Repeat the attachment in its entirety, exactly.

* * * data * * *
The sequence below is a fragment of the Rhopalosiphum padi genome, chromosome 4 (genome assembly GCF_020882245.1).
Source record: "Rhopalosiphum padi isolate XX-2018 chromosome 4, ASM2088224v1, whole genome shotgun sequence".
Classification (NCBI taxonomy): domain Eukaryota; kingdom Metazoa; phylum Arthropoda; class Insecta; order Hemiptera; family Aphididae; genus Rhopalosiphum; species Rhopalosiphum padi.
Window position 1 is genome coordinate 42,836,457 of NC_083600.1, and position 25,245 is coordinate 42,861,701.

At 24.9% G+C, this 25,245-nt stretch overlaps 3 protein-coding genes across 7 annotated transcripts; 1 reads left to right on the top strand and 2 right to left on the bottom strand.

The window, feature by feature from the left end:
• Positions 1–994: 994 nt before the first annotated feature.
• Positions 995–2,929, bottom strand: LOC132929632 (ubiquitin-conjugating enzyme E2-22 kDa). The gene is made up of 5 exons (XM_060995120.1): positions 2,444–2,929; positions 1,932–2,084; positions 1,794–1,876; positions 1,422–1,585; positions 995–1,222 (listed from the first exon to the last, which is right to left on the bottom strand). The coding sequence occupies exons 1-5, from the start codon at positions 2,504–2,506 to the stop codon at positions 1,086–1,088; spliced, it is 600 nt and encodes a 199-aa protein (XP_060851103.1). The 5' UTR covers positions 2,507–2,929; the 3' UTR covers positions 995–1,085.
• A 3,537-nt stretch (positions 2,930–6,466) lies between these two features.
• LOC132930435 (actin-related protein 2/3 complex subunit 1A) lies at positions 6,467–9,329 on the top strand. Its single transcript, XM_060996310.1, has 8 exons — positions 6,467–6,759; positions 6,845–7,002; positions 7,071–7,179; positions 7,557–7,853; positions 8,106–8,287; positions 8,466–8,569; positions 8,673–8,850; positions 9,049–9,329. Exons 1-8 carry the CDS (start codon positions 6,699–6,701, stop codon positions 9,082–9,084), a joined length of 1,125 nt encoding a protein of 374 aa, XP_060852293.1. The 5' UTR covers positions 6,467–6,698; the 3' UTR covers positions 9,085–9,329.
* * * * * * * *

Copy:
The sequence below is a fragment of the Rhopalosiphum padi genome, chromosome 4 (genome assembly GCF_020882245.1).
Source record: "Rhopalosiphum padi isolate XX-2018 chromosome 4, ASM2088224v1, whole genome shotgun sequence".
Classification (NCBI taxonomy): domain Eukaryota; kingdom Metazoa; phylum Arthropoda; class Insecta; order Hemiptera; family Aphididae; genus Rhopalosiphum; species Rhopalosiphum padi.
Window position 1 is genome coordinate 42,836,457 of NC_083600.1, and position 25,245 is coordinate 42,861,701.

At 24.9% G+C, this 25,245-nt stretch overlaps 3 protein-coding genes across 7 annotated transcripts; 1 reads left to right on the top strand and 2 right to left on the bottom strand.

The window, feature by feature from the left end:
• Positions 1–994: 994 nt before the first annotated feature.
• Positions 995–2,929, bottom strand: LOC132929632 (ubiquitin-conjugating enzyme E2-22 kDa). The gene is made up of 5 exons (XM_060995120.1): positions 2,444–2,929; positions 1,932–2,084; positions 1,794–1,876; positions 1,422–1,585; positions 995–1,222 (listed from the first exon to the last, which is right to left on the bottom strand). The coding sequence occupies exons 1-5, from the start codon at positions 2,504–2,506 to the stop codon at positions 1,086–1,088; spliced, it is 600 nt and encodes a 199-aa protein (XP_060851103.1). The 5' UTR covers positions 2,507–2,929; the 3' UTR covers positions 995–1,085.
• A 3,537-nt stretch (positions 2,930–6,466) lies between these two features.
• LOC132930435 (actin-related protein 2/3 complex subunit 1A) lies at positions 6,467–9,329 on the top strand. Its single transcript, XM_060996310.1, has 8 exons — positions 6,467–6,759; positions 6,845–7,002; positions 7,071–7,179; positions 7,557–7,853; positions 8,106–8,287; positions 8,466–8,569; positions 8,673–8,850; positions 9,049–9,329. Exons 1-8 carry the CDS (start codon positions 6,699–6,701, stop codon positions 9,082–9,084), a joined length of 1,125 nt encoding a protein of 374 aa, XP_060852293.1. The 5' UTR covers positions 6,467–6,698; the 3' UTR covers positions 9,085–9,329.